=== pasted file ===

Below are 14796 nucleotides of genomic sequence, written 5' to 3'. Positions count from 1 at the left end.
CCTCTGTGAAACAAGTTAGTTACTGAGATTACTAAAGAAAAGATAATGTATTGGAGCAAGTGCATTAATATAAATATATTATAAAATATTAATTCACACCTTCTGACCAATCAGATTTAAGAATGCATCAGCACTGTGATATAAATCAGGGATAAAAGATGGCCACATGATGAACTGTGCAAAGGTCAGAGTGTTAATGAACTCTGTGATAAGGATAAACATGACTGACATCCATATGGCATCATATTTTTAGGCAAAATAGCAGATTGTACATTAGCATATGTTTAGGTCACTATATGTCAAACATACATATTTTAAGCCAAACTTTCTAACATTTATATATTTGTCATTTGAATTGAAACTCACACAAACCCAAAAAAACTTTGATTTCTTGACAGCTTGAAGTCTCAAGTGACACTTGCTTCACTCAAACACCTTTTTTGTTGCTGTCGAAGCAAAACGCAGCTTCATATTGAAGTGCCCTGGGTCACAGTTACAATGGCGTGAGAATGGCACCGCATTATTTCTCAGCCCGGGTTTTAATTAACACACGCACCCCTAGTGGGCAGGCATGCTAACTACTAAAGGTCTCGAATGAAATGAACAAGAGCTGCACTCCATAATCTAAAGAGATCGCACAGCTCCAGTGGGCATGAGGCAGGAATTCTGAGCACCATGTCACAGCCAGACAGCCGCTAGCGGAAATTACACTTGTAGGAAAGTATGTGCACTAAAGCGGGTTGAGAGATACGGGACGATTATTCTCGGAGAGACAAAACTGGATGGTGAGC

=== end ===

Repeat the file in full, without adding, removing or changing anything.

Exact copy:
Below are 14796 nucleotides of genomic sequence, written 5' to 3'. Positions count from 1 at the left end.
CCTCTGTGAAACAAGTTAGTTACTGAGATTACTAAAGAAAAGATAATGTATTGGAGCAAGTGCATTAATATAAATATATTATAAAATATTAATTCACACCTTCTGACCAATCAGATTTAAGAATGCATCAGCACTGTGATATAAATCAGGGATAAAAGATGGCCACATGATGAACTGTGCAAAGGTCAGAGTGTTAATGAACTCTGTGATAAGGATAAACATGACTGACATCCATATGGCATCATATTTTTAGGCAAAATAGCAGATTGTACATTAGCATATGTTTAGGTCACTATATGTCAAACATACATATTTTAAGCCAAACTTTCTAACATTTATATATTTGTCATTTGAATTGAAACTCACACAAACCCAAAAAAACTTTGATTTCTTGACAGCTTGAAGTCTCAAGTGACACTTGCTTCACTCAAACACCTTTTTTGTTGCTGTCGAAGCAAAACGCAGCTTCATATTGAAGTGCCCTGGGTCACAGTTACAATGGCGTGAGAATGGCACCGCATTATTTCTCAGCCCGGGTTTTAATTAACACACGCACCCCTAGTGGGCAGGCATGCTAACTACTAAAGGTCTCGAATGAAATGAACAAGAGCTGCACTCCATAATCTAAAGAGATCGCACAGCTCCAGTGGGCATGAGGCAGGAATTCTGAGCACCATGTCACAGCCAGACAGCCGCTAGCGGAAATTACACTTGTAGGAAAGTATGTGCACTAAAGCGGGTTGAGAGATACGGGACGATTATTCTCGGAGAGACAAAACTGGATGGTGAGC